Advice dating relationship society
Scott Croft is an elder at Capitol Hill Baptist Church where he teaches a seminar on friendship, courtship and marriage.
You've done it, you're doing it, you'd like to do it, or you need to teach somebody else how to do it. It is considered the natural precursor to marriage, and is generally considered something to be desired, whatever form it might take. If you were to Google the word "matchmaker," you would receive something in the neighborhood of 21,200,000 responses — with a few of these outfits claiming to be Christian, but most making no such claim. As evangelical Christians, we're called to be distinct in the ways we think and act about all issues that confront us and those around us. Granted, not all of these people are evangelicals, but we're not doing so well either.
Not all will agree with Scott's approach, and we invite feedback from anyone who believes there are better interpretations for the biblical passages Scott draws from.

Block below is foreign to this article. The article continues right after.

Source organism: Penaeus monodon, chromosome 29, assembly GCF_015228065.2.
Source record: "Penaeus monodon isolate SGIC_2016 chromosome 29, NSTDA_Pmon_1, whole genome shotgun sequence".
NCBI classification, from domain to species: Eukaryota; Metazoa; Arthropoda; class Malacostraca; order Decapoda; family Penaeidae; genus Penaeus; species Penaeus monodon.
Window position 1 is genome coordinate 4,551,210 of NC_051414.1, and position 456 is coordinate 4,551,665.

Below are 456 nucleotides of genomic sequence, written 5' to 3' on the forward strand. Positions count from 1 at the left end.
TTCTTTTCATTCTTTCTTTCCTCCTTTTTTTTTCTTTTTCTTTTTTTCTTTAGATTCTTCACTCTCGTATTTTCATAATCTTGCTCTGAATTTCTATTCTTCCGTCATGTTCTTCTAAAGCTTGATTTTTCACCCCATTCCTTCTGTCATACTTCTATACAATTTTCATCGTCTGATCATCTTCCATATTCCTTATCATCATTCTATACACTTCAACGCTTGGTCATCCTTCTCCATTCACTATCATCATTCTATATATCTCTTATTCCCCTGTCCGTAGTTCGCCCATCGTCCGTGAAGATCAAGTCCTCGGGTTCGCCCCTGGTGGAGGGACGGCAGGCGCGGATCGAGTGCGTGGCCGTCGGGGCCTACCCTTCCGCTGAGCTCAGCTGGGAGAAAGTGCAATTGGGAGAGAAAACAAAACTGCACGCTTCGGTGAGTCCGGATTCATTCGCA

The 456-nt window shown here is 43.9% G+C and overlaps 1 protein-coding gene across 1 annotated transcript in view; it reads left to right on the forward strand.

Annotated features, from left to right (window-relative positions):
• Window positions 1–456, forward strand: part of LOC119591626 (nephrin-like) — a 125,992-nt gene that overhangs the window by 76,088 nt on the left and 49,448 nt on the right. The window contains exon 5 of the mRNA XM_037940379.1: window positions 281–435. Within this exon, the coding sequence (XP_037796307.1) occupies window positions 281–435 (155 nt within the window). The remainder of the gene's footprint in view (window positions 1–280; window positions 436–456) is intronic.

It's our hope that this Q&A series will be valuable both for those who think the Bible gives sufficient guidance for operating within our current system as well as for those who are looking for a completely countercultural path to marriage. How can Christians think differently about this pervasive issue in media and culture? The answer to that last question is "not well." Surveys consistently indicate that professing Christians behave almost exactly like non-Christians in terms of sexual involvement outside of marriage (in both percentage of people involved and how deeply involved they are — how far they're going), living together before marriage, and infidelity and divorce after marriage.
The answers he brings may be different from anything you've heard before.
The topics he's going to be dealing with are ones in which equally committed Christians have found different biblical interpretations.(insert crickets, tumbleweeds, person whistling here).... While the principles supporting biblical dating have their beginnings with the very structure of the family, modern dating has its origins with the sexual revolution of the 1960s.